• Set a zoom/keyframe so that the screen is close and tight to what is most important to show, doing this in the beginning allows you to cut out quiet bits and allows for the keyframe to automatically be applied to the next shot.
  • Adjust the volume to what is suitable, keep in mind that this may be different when you publish or upload.
  • Add "call-outs" like arrows or boxes for visual aids and add shaded callout boxes to ensure no personal information is visible.
  • Consider the length of the video; make sure it is not too long or too short for your audience.
  • Add music for the video intro callout and/or tail end. Make sure to fade in and out music when appropriate. When using music make sure to keep copyright issues in mind. You can use music under the Creative Commons license with appropriate attribution from jamendo.com.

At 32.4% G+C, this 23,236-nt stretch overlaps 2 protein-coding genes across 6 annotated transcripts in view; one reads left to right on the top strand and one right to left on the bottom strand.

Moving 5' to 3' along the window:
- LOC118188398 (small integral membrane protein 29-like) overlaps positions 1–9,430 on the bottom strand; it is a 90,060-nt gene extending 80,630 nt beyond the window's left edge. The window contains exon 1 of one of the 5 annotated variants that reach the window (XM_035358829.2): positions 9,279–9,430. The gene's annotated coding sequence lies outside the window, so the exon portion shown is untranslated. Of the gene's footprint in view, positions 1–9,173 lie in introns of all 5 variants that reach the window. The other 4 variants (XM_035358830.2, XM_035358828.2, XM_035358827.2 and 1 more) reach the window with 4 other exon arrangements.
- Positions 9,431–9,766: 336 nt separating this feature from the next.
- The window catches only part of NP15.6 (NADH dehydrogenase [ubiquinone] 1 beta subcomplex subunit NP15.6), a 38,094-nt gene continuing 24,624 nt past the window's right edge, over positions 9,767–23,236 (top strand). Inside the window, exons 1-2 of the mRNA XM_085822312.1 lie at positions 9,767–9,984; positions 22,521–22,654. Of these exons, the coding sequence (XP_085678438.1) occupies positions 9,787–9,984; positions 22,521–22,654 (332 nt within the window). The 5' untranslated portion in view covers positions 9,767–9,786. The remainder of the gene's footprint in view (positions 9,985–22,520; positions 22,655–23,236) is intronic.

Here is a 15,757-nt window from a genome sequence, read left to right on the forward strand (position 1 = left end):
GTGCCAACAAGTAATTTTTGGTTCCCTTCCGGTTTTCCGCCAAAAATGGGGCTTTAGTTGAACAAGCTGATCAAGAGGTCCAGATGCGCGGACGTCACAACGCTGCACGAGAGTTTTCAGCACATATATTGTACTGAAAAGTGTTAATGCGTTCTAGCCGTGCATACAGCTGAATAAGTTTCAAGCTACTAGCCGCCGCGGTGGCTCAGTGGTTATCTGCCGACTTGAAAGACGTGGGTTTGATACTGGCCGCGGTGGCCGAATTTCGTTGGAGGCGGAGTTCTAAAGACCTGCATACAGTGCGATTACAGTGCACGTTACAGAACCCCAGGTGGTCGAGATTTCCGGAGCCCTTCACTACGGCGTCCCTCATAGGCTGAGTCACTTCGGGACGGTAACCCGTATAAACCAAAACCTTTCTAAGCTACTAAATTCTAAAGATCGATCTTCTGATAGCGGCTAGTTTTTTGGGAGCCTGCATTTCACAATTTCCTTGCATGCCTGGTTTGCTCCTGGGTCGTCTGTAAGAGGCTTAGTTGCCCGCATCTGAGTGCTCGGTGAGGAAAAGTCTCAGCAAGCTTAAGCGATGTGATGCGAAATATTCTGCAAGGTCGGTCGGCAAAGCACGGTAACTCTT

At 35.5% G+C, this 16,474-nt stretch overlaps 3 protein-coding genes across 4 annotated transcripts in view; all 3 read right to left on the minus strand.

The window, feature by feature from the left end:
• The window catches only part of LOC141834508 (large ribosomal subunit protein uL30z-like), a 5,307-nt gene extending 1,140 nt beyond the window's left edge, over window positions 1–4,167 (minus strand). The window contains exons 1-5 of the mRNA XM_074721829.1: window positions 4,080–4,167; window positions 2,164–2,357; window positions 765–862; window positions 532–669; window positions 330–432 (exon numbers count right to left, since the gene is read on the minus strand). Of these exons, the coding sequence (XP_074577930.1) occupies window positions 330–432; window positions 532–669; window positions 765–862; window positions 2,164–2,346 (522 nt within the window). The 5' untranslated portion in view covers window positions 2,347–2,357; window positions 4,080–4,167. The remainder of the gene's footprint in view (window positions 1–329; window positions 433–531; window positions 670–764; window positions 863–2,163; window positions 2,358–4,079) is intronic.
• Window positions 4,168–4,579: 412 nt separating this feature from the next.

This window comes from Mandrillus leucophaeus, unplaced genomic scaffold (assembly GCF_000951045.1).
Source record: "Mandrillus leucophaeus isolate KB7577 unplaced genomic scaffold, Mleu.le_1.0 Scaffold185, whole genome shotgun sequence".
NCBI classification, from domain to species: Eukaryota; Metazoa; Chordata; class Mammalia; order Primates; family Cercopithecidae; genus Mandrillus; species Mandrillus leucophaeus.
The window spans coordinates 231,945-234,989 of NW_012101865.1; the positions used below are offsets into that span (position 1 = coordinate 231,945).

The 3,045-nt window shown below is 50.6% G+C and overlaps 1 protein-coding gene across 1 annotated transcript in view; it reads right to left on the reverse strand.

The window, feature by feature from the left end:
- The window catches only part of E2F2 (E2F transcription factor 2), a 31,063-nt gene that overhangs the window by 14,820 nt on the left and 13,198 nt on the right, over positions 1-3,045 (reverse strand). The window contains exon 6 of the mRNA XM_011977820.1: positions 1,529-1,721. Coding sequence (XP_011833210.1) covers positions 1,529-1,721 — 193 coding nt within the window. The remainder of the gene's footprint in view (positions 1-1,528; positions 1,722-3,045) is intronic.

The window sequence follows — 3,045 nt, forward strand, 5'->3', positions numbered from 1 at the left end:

• After editing, publish the video as an HD video for better quality.


Questions about Copyright?

All online videos need to be compliant with copyright laws. For any copyright questions, please contact UBC's Copyright Advisory Group at ubc-copyright@interchange.ubc.ca for in-depth guidance and support.

The Copyright at UBC site contains copyright resources, requirements, and guidelines, including frequently asked questions about copyright in the digital classroom. The Copyright Advisory Group also hosts a regular series of workshops drop-in copyright clinics, where faculty, staff, and students can meet and get individual support from members of the Copyright Advisory Group. More information and a schedule of the upcoming copyright workshops and clinics can be found at http://copyright.ubc.ca/workshops/.